Family

Grandparents share great advice for a Safer Internet

February 10, 2015

The latest round of AVG’s Digital Diaries research shows that when it comes to online safety, grandparents have some great advice to share this Safer Internet Day.

Technology has made it easier than ever before for extended families to connect with loved ones.

According to our most recent AVG Digital Diaries study among Boomers and Seniors, half of those surveyed who have grandchildren feel technology makes it easier to communicate with them.

They are utilizing email (50%), texting (40%), and video conferencing tools like Skype (35%) –to communicate over all distances.

As we celebrate Safer Internet Day around the globe, it is also encouraging to see that the grandparents we surveyed are also taking an active role creating a safer Internet for their grandchildren.

In our survey, we clearly noted grandparents are weighing in and contributing to safer Internet habits for young family members.

The research shows that one in two grandparents are vocal in encouraging their grandchildren to:

  • Not share too much information online
  • Avoid visiting dangerous sites
  • Talk to an adult if anything upsetting happens online.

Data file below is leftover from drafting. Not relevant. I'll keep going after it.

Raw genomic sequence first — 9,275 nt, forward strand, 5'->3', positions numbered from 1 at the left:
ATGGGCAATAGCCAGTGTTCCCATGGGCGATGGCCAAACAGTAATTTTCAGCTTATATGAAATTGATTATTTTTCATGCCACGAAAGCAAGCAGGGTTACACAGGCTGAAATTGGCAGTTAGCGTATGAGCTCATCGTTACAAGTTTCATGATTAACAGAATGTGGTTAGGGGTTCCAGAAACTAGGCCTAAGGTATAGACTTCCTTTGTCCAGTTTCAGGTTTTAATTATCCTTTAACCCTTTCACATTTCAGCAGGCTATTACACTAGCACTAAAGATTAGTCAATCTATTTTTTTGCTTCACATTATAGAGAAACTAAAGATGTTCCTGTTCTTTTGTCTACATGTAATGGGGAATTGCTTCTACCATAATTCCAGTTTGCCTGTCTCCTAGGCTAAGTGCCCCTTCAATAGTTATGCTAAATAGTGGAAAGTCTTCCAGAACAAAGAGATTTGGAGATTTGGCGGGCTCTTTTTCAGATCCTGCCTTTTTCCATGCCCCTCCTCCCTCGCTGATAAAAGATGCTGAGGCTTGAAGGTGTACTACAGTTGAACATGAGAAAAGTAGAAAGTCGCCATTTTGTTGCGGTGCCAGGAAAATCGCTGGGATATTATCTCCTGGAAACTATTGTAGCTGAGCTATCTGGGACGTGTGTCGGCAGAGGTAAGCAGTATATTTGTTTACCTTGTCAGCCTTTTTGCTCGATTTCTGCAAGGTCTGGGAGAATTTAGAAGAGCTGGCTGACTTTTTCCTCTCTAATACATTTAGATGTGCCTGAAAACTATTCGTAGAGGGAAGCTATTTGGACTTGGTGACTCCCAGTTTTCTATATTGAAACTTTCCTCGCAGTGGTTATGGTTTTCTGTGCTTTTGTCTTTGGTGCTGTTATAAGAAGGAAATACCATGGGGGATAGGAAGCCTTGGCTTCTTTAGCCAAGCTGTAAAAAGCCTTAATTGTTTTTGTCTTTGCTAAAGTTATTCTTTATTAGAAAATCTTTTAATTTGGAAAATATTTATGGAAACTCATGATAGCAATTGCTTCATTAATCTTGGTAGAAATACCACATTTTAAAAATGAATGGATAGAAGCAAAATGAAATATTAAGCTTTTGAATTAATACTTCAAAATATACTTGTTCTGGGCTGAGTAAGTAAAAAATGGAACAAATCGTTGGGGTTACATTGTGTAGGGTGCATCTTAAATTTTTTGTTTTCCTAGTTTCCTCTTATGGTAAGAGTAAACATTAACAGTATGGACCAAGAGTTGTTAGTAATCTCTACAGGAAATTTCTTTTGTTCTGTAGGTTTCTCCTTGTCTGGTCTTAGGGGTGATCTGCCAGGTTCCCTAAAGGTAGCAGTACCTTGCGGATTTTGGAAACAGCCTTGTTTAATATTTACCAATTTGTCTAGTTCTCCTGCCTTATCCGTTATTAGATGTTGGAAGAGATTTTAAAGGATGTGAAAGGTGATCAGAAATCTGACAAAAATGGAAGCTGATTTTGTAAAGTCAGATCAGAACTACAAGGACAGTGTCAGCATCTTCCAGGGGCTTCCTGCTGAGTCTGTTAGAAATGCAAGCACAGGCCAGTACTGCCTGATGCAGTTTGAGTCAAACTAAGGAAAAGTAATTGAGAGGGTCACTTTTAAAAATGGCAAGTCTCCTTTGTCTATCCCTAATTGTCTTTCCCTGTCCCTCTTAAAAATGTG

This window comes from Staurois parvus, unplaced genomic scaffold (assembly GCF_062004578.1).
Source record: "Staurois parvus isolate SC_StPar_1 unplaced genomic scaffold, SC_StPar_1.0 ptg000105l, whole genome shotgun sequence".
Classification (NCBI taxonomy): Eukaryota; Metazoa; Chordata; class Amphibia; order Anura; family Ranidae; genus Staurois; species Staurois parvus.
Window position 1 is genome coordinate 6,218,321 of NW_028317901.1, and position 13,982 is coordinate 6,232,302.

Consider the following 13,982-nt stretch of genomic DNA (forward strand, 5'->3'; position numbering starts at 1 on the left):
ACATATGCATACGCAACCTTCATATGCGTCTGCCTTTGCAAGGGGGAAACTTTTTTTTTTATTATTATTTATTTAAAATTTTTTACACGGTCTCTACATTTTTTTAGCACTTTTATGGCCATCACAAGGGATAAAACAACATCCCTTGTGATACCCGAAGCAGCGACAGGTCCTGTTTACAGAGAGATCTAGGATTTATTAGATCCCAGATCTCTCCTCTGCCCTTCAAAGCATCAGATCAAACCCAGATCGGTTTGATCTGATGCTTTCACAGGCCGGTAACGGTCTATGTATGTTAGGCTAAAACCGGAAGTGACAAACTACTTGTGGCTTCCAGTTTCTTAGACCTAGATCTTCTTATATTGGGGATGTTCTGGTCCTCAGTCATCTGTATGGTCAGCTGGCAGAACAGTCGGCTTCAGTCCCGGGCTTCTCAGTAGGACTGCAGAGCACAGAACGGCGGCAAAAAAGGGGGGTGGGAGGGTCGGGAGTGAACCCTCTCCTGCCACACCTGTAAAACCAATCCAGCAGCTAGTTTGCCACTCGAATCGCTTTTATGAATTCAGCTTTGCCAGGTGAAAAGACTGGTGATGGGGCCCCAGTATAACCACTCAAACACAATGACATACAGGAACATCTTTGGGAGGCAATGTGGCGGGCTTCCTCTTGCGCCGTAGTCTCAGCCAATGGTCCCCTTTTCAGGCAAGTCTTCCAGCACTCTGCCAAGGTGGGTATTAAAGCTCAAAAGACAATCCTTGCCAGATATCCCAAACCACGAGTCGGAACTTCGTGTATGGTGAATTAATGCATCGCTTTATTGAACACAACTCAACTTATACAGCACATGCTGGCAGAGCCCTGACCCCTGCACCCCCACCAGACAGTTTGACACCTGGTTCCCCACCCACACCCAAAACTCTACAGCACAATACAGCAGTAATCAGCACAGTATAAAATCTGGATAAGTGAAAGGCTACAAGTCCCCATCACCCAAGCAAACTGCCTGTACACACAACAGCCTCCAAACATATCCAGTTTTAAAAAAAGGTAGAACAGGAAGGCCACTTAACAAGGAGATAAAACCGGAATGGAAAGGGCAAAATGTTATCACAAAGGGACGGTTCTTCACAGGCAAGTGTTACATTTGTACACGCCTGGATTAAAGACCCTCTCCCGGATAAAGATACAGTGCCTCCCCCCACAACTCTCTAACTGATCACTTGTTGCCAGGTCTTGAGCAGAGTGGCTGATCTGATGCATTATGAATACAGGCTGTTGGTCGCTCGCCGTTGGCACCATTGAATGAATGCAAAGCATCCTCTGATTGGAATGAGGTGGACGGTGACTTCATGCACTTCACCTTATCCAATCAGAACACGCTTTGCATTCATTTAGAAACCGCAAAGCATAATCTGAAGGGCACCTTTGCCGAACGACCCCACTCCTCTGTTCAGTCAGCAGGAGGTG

Grandparent have recognized that today’s children and grandchildren face a vastly more connected world than the one they knew growing up and this is reflected in the advice that they told us they were sharing.

Among the prominent advice being administered by grandparents:

  • Remember that everything you post online has the capacity remain there forever (44%).
  • Be kind when posting comments or talking to people online (31%) – because what is said online has consequences.
  • But also, never mind what people say online (19%). Or as Taylor Swift might say: Shake it off. 🙂

 

Importantly, grandparents also advised for their grandchildren not to spend too much time online (44%). As easy as technology makes staying in touch — there is no substitute for real life.

All the more reason for families, and all of us really, to consider factoring in some regular—and positive—digital time-out. What better place to start than tonight at the dinner table?

Here’s to a better and safer Internet for our children, grandchildren, and all of us –today and everyday.


February 10, 2015


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